If you’ve been arrested for a DUI, and assuming your case is a misdemeanor with a bail up to $5,000, the police or jail facility where you are taken have the discretion to “cite release” you once you’re sober. Assume the facility you are being held by will want a cut of the bail to cover costs, and expect to pay at least 10% of $5000 for your release, which is $500. This cost increases significantly if this is not your first offense, there are multiple charges, you’re on probation, or you injured someone else. Many first-time DUI offenses do not require bail, but if yours does, you may not be able to afford it and need to take out a bail bond (loan). You could be ordered to pay up to 10% down on a bail bond.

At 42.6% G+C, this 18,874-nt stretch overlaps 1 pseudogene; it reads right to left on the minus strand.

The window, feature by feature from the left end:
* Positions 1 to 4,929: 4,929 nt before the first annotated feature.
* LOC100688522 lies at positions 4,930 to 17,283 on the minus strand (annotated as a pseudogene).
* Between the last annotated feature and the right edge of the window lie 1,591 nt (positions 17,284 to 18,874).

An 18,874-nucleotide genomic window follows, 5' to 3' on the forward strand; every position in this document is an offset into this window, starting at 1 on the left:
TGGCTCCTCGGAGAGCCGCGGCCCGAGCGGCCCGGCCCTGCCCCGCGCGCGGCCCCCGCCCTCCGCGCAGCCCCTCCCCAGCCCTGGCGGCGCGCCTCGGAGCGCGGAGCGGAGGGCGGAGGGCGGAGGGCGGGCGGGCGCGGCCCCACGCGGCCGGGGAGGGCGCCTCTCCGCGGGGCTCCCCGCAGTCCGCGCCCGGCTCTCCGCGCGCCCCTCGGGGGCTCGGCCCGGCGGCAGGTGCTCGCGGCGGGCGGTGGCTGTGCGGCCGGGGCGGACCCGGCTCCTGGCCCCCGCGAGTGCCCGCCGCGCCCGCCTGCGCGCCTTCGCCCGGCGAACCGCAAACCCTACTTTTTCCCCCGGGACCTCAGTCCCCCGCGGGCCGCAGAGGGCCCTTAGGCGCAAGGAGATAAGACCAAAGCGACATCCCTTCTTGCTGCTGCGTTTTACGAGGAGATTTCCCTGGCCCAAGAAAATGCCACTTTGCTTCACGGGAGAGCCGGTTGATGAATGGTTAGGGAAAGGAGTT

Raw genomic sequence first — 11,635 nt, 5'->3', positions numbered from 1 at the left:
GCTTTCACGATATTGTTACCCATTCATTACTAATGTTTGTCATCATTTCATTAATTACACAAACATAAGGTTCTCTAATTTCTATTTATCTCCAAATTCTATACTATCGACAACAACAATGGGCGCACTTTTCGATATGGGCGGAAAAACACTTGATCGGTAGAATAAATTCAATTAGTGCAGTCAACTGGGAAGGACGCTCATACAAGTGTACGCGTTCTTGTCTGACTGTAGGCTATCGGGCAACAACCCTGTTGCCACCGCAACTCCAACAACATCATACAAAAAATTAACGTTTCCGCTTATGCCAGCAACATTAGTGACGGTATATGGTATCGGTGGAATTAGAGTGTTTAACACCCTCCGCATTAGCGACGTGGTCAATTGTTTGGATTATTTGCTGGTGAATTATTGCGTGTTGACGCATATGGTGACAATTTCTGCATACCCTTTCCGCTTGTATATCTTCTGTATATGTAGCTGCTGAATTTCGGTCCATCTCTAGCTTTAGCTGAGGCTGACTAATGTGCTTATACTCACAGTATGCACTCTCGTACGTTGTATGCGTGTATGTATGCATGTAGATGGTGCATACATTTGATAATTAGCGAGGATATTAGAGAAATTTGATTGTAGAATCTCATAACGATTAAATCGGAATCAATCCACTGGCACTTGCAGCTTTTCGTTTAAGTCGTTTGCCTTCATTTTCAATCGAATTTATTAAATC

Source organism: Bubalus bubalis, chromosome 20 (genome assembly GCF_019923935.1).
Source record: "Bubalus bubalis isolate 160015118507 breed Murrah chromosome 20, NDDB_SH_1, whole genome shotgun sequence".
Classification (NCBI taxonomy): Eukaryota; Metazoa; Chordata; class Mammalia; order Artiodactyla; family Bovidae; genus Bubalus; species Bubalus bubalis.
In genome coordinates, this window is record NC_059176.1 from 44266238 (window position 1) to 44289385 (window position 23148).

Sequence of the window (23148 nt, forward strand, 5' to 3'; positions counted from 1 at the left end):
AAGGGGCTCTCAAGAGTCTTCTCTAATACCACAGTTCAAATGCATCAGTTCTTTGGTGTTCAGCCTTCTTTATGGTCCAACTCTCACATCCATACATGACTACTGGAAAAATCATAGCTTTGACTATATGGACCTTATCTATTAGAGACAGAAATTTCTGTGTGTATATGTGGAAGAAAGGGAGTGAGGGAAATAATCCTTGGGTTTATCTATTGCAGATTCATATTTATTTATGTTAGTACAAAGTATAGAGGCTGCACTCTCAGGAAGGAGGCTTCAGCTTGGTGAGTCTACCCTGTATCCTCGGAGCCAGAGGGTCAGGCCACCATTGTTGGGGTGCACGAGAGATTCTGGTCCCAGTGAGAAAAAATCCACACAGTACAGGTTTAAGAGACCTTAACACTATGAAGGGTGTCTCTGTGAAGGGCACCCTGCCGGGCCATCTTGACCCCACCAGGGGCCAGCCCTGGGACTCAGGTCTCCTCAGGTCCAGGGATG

Towing and Storage

You will need to pay for the tow, storage, and release of your vehicle. Not surprisingly, many cities get notable revenue from towing cars after a driver is arrested for DUI. Generally, you will owe a release fee of approximately $50 to the arresting police agency. In addition, you have to pay the towing company a fee for towing and storing your car. The longer your car is in storage, the more it will cost to get it out, but the average is $150. So expect a total of about $200 just to get your car back. 

So far, between getting yourself and your car released, you owe $700. 


Legal Fees

There are countless legal fees that could be incurred during your DUI process. Many of these come from the DMV, and are specific to the circumstances of your case. These costs are separate from the cost of retaining an attorney. 


Attorney Fees

Attorney fees vary depending on the experience and type of attorney (public or private).